What Happens in Criminal Proceedings for Felony Cases?

The criminal proceedings for felony cases work differently as compared to the procedure involved in minor offences (petty crime) or juvenile cases. The process here can be very complex and it is often very difficult to deal with the same without expert legal help. However, it is entirely up to you to decide whether you want to represent yourself, waive your right to counsel, or hire a lawyer. It all starts when a crime is committed and reported, which follows by an investigation and then arrest. All these things happen in a very rapid sequence if someone commits a crime in front of police or a law enforcement officer. After that, the following steps typically occur.

Basic Details Are Recorded

It is an administrative procedure where important details are recorded, such as the details of the crime the accused is charged with, his/her fingerprints, photograph, name, age, address, telephone number, and other relevant information.

Arraignment and Preliminary Hearing

The accused is presented in for the criminal proceedings with a written accusation that is filed by a police officer, a prosecutor, or a guard jury. The written accusation includes the details of the type of offence committed and how the accused is involved in it. During the preliminary hearing, the prosecution also presents evidences to prove the defendant’s involvement in the crime he/she has been charged with. The defendant then enters a plea. There are three possibilities; the plea may be filed for “no contest” (nolo contendere), “not guilty”, or “guilty”. The court will set a date for trial in case a “not guilty” plea is entered.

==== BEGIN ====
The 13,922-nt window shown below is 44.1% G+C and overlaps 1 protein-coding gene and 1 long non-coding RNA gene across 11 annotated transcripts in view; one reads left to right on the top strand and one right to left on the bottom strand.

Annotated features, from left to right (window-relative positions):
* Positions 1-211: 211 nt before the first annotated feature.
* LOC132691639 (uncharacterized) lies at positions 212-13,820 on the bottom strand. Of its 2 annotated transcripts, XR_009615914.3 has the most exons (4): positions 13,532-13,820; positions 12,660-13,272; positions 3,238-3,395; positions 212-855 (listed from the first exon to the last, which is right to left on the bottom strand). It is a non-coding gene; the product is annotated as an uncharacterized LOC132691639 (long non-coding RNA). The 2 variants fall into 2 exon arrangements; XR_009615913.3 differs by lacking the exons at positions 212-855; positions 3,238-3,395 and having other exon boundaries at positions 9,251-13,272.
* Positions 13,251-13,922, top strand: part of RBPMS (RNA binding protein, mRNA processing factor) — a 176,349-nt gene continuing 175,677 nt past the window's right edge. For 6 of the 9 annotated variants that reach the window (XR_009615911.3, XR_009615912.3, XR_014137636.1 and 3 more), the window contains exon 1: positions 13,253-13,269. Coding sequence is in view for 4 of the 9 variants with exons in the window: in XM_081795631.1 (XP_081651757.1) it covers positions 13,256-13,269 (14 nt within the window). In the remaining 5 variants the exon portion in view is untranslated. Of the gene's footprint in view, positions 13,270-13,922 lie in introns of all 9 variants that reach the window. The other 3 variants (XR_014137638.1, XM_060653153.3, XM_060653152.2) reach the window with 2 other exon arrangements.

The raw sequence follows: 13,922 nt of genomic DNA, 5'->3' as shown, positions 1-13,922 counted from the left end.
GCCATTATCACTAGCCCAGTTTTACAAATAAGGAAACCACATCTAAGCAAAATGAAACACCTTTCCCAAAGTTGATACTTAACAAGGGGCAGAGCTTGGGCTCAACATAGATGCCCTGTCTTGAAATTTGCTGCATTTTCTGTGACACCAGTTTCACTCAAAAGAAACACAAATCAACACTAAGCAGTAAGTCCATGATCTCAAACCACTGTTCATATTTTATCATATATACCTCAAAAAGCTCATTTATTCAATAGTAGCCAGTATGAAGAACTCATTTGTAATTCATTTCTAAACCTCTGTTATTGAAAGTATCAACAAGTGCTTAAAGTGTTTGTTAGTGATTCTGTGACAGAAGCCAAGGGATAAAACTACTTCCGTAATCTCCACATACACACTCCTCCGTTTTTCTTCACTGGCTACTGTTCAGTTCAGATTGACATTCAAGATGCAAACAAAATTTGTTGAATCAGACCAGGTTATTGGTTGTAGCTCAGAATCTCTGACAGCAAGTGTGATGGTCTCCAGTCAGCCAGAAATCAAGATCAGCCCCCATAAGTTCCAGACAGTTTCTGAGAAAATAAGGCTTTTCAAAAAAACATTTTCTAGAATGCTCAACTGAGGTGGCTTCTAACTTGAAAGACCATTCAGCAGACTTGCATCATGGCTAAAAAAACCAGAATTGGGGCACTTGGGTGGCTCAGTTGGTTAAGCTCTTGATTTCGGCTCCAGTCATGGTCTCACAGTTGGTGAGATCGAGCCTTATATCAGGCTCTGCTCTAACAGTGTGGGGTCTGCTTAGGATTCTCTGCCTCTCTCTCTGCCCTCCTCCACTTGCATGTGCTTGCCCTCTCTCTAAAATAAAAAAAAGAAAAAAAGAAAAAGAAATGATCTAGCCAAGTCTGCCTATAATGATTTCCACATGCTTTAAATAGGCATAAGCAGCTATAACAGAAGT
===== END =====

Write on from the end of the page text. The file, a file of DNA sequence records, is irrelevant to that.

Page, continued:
Detention or Bail

Depending upon the charges filed, the court may order to detain the defendant, keeping him/her in jail until the conclusion of the trial. The defendant may also file a petition for bail. As per the procedure of bail, the accused is asked to pay a certain amount of money to remain free until the trail. It is entirely up to the judges to determine the exact amount of bail; it may range from just a couple of hundred dollars to thousands of dollars.

Trial

The trial in criminal proceedings for felony cases starts with opening statements by both the prosecution and the defense attorney, which follows by a close review of the evidences presented, statements from witnesses, and then closing statements. After due deliberation, the judges then enter a verdict whether the defendant is guilty, not guilty, or guilty for a related crime but in lesser extent. In first two cases, the accused has the option to challenge the verdict by posting a motion for a new trial.

Sentencing

In cases where the accused files a guilty plea or is convicted, the jury determines the sentence that may include a jail term (spending a certain period of time in jail) with or without monetary fine. However, if the convict presents evidences in support of his/her good prior behavior, the court may decide to impose a lesser sentence. In some cases, the convict may even be released subject to certain terms of probation.

If the convict feels that the judgment in the criminal proceedings is not fair, he/she can file an appeal in higher level courts.